Your shoulder joint consists of a ball (humeral head) and socket (humerus). A layer of tissue (cartilage) covers the surfaces of these bones ensuring smooth movement as the joints rub together. The joint is surrounded by flexible tissue called a capsule.

When the capsule becomes inflamed or thickens the range of motion in your shoulder becomes restricted and painful. This is called frozen shoulder, also known as adhesive capsulitis.

What are the symptoms of frozen shoulder?

Two symptoms of a frozen shoulder include pain and persistent stiffness. Mild symptoms have been described as a shoulder ache causing pain when reaching for something. Severe symptoms might be where movement of the shoulder is significantly limited.

Treatment for frozen shoulder

If you think you have frozen shoulder see your GP. They will perform an examination to determine your range of motion and look for any swelling, bruising or weakness in your muscles.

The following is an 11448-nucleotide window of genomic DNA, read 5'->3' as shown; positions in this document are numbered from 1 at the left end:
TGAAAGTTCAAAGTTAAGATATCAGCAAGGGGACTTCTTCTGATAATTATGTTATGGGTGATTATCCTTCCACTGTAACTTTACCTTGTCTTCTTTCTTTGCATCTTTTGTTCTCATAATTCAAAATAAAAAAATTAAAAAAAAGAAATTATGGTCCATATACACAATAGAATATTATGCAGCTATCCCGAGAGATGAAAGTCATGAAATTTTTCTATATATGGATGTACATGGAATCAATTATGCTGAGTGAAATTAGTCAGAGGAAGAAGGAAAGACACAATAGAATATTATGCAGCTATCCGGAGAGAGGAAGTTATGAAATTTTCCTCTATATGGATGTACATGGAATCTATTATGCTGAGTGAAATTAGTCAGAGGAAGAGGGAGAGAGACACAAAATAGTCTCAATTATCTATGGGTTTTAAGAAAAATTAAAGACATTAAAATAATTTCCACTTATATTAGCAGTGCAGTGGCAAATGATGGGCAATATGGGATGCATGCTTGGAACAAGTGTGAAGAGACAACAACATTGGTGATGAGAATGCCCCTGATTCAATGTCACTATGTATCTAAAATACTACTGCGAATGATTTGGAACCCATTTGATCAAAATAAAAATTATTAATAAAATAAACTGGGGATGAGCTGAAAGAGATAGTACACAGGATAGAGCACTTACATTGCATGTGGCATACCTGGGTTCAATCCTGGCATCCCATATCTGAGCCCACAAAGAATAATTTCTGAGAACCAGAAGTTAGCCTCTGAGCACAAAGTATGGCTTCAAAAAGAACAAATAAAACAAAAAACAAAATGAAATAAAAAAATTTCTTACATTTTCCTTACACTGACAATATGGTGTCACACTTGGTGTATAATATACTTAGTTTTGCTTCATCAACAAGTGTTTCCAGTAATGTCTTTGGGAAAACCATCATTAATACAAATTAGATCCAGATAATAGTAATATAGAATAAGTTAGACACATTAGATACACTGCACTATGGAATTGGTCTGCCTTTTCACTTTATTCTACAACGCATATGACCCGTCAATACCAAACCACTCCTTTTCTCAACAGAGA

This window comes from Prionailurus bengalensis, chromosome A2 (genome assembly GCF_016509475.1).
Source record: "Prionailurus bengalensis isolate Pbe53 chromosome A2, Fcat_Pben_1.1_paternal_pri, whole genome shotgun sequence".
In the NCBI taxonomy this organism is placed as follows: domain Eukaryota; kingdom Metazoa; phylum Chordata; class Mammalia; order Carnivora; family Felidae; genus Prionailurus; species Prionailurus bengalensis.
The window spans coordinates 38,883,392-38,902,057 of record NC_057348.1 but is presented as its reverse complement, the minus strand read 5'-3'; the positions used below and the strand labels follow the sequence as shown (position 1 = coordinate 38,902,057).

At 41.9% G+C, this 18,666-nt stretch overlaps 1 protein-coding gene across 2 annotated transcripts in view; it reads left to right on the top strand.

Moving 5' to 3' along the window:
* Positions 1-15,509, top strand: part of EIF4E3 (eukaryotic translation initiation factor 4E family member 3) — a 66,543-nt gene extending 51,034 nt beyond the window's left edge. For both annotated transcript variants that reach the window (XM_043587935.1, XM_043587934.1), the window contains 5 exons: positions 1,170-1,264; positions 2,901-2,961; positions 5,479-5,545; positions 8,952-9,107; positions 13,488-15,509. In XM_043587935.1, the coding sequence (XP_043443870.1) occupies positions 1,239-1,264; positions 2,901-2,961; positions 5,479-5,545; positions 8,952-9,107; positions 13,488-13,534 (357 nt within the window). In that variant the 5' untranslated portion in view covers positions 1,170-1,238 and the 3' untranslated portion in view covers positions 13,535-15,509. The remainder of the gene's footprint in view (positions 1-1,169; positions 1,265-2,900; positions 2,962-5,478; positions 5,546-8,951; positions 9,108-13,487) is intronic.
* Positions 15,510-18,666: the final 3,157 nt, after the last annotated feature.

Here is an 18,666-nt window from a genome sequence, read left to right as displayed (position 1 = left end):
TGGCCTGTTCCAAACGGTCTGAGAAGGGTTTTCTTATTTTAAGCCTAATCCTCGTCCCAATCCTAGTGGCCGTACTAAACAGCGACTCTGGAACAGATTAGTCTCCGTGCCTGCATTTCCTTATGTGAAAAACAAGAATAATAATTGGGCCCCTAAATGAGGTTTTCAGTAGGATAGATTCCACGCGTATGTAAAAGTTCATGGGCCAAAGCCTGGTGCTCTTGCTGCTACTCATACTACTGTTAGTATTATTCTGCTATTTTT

You may be referred for further tests including blood tests, x-rays, or an MRI scan.

Sometimes frozen shoulder gets better without treatment. Your GP may recommend taking pain killers such as paracetamol or anti-inflammatories to reduce any swelling in the joint.

Steroid injections can also relieve painful symptoms. These can be given with a local anaesthetic.
It is important to keep your shoulder moving. A physiotherapist can teach you regular, gentle exercises to help you increase and then maintain range of motion.

If your shoulder does not respond to conservative treatment you may be referred to a shoulder specialist. Our experienced consultants can diagnose and treat frozen shoulder in a hospital near you.